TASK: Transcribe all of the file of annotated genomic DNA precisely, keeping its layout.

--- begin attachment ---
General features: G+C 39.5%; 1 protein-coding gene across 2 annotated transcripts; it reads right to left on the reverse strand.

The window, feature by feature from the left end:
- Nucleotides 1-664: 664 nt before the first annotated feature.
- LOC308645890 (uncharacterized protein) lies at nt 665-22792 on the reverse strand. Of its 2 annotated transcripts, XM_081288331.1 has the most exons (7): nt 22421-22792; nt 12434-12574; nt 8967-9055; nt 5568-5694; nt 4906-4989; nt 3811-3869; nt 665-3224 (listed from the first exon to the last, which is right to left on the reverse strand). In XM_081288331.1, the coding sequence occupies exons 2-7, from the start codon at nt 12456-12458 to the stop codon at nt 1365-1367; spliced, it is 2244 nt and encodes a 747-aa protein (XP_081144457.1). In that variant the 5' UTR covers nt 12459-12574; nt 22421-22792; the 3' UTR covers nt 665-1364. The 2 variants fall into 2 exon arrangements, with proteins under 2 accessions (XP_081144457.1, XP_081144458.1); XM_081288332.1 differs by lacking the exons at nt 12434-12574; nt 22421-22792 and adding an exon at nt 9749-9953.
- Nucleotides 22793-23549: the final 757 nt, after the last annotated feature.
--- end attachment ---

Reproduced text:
General features: G+C 39.5%; 1 protein-coding gene across 2 annotated transcripts; it reads right to left on the reverse strand.

The window, feature by feature from the left end:
- Nucleotides 1-664: 664 nt before the first annotated feature.
- LOC308645890 (uncharacterized protein) lies at nt 665-22792 on the reverse strand. Of its 2 annotated transcripts, XM_081288331.1 has the most exons (7): nt 22421-22792; nt 12434-12574; nt 8967-9055; nt 5568-5694; nt 4906-4989; nt 3811-3869; nt 665-3224 (listed from the first exon to the last, which is right to left on the reverse strand). In XM_081288331.1, the coding sequence occupies exons 2-7, from the start codon at nt 12456-12458 to the stop codon at nt 1365-1367; spliced, it is 2244 nt and encodes a 747-aa protein (XP_081144457.1). In that variant the 5' UTR covers nt 12459-12574; nt 22421-22792; the 3' UTR covers nt 665-1364. The 2 variants fall into 2 exon arrangements, with proteins under 2 accessions (XP_081144457.1, XP_081144458.1); XM_081288332.1 differs by lacking the exons at nt 12434-12574; nt 22421-22792 and adding an exon at nt 9749-9953.
- Nucleotides 22793-23549: the final 757 nt, after the last annotated feature.